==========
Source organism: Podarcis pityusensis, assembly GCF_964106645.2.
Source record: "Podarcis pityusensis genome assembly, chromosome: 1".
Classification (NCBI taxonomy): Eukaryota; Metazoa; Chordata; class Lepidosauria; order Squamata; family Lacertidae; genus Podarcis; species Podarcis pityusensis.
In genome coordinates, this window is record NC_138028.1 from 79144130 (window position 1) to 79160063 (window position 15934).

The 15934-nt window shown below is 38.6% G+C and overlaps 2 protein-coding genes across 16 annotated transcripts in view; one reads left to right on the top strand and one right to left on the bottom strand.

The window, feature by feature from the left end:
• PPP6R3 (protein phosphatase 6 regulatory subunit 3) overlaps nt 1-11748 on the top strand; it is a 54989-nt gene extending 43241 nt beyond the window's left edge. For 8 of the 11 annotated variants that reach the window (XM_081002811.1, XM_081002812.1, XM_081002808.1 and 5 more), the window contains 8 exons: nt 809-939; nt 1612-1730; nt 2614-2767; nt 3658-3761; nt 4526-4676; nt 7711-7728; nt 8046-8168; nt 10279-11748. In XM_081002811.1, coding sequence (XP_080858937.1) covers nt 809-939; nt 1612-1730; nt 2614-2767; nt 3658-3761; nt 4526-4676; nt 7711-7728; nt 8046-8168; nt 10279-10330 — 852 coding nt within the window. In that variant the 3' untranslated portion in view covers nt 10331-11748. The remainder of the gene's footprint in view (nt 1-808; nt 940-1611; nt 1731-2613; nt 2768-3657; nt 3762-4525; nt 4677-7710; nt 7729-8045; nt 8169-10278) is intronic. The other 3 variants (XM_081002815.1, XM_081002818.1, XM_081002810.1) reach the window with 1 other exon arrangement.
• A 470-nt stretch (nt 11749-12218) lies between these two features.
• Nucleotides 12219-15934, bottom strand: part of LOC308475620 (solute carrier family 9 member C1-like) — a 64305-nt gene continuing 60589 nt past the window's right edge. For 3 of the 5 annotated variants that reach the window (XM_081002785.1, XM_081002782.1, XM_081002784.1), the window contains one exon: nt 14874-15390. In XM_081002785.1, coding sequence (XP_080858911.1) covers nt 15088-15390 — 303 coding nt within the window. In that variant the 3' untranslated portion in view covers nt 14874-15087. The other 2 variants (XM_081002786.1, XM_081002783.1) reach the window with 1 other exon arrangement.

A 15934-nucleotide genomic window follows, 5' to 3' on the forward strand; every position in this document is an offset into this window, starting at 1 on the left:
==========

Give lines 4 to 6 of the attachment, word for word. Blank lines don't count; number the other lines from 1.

In genome coordinates, this window is record NC_138028.1 from 79144130 (window position 1) to 79160063 (window position 15934).

The 15934-nt window shown below is 38.6% G+C and overlaps 2 protein-coding genes across 16 annotated transcripts in view; one reads left to right on the top strand and one right to left on the bottom strand.

The window, feature by feature from the left end: